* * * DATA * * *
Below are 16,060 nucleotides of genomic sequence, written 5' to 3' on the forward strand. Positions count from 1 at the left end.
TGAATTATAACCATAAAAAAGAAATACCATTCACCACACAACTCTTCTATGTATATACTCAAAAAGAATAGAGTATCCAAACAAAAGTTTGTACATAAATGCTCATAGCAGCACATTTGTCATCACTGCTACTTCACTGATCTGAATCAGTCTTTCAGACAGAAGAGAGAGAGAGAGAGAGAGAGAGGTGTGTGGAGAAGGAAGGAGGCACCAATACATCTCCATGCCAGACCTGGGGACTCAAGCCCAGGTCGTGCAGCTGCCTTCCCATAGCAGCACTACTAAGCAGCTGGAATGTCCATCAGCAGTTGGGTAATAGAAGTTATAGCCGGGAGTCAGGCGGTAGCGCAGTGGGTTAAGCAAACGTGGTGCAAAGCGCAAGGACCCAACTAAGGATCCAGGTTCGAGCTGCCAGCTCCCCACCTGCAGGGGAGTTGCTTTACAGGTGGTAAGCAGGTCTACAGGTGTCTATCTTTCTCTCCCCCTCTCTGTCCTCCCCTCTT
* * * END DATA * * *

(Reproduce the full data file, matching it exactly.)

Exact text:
Below are 16,060 nucleotides of genomic sequence, written 5' to 3' on the forward strand. Positions count from 1 at the left end.
TGAATTATAACCATAAAAAAGAAATACCATTCACCACACAACTCTTCTATGTATATACTCAAAAAGAATAGAGTATCCAAACAAAAGTTTGTACATAAATGCTCATAGCAGCACATTTGTCATCACTGCTACTTCACTGATCTGAATCAGTCTTTCAGACAGAAGAGAGAGAGAGAGAGAGAGAGAGGTGTGTGGAGAAGGAAGGAGGCACCAATACATCTCCATGCCAGACCTGGGGACTCAAGCCCAGGTCGTGCAGCTGCCTTCCCATAGCAGCACTACTAAGCAGCTGGAATGTCCATCAGCAGTTGGGTAATAGAAGTTATAGCCGGGAGTCAGGCGGTAGCGCAGTGGGTTAAGCAAACGTGGTGCAAAGCGCAAGGACCCAACTAAGGATCCAGGTTCGAGCTGCCAGCTCCCCACCTGCAGGGGAGTTGCTTTACAGGTGGTAAGCAGGTCTACAGGTGTCTATCTTTCTCTCCCCCTCTCTGTCCTCCCCTCTT